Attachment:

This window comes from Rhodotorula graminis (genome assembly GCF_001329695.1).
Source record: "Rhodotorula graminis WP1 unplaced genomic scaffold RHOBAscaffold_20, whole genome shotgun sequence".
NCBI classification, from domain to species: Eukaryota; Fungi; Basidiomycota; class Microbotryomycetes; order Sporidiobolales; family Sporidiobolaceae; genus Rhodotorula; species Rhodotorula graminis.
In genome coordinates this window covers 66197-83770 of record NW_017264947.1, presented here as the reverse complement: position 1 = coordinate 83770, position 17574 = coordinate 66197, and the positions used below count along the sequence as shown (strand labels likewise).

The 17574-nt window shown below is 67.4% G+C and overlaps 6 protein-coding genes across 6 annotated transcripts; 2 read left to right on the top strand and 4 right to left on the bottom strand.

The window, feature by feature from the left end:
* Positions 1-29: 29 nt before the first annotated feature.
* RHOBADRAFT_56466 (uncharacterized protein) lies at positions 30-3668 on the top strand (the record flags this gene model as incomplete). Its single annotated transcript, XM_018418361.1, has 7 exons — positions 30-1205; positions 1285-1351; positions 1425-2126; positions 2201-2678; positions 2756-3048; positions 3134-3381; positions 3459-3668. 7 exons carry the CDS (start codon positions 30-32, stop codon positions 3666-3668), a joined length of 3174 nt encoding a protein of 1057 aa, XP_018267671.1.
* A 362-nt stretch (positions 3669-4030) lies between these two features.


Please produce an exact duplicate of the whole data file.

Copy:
This window comes from Rhodotorula graminis (genome assembly GCF_001329695.1).
Source record: "Rhodotorula graminis WP1 unplaced genomic scaffold RHOBAscaffold_20, whole genome shotgun sequence".
NCBI classification, from domain to species: Eukaryota; Fungi; Basidiomycota; class Microbotryomycetes; order Sporidiobolales; family Sporidiobolaceae; genus Rhodotorula; species Rhodotorula graminis.
In genome coordinates this window covers 66197-83770 of record NW_017264947.1, presented here as the reverse complement: position 1 = coordinate 83770, position 17574 = coordinate 66197, and the positions used below count along the sequence as shown (strand labels likewise).

The 17574-nt window shown below is 67.4% G+C and overlaps 6 protein-coding genes across 6 annotated transcripts; 2 read left to right on the top strand and 4 right to left on the bottom strand.

The window, feature by feature from the left end:
* Positions 1-29: 29 nt before the first annotated feature.
* RHOBADRAFT_56466 (uncharacterized protein) lies at positions 30-3668 on the top strand (the record flags this gene model as incomplete). Its single annotated transcript, XM_018418361.1, has 7 exons — positions 30-1205; positions 1285-1351; positions 1425-2126; positions 2201-2678; positions 2756-3048; positions 3134-3381; positions 3459-3668. 7 exons carry the CDS (start codon positions 30-32, stop codon positions 3666-3668), a joined length of 3174 nt encoding a protein of 1057 aa, XP_018267671.1.
* A 362-nt stretch (positions 3669-4030) lies between these two features.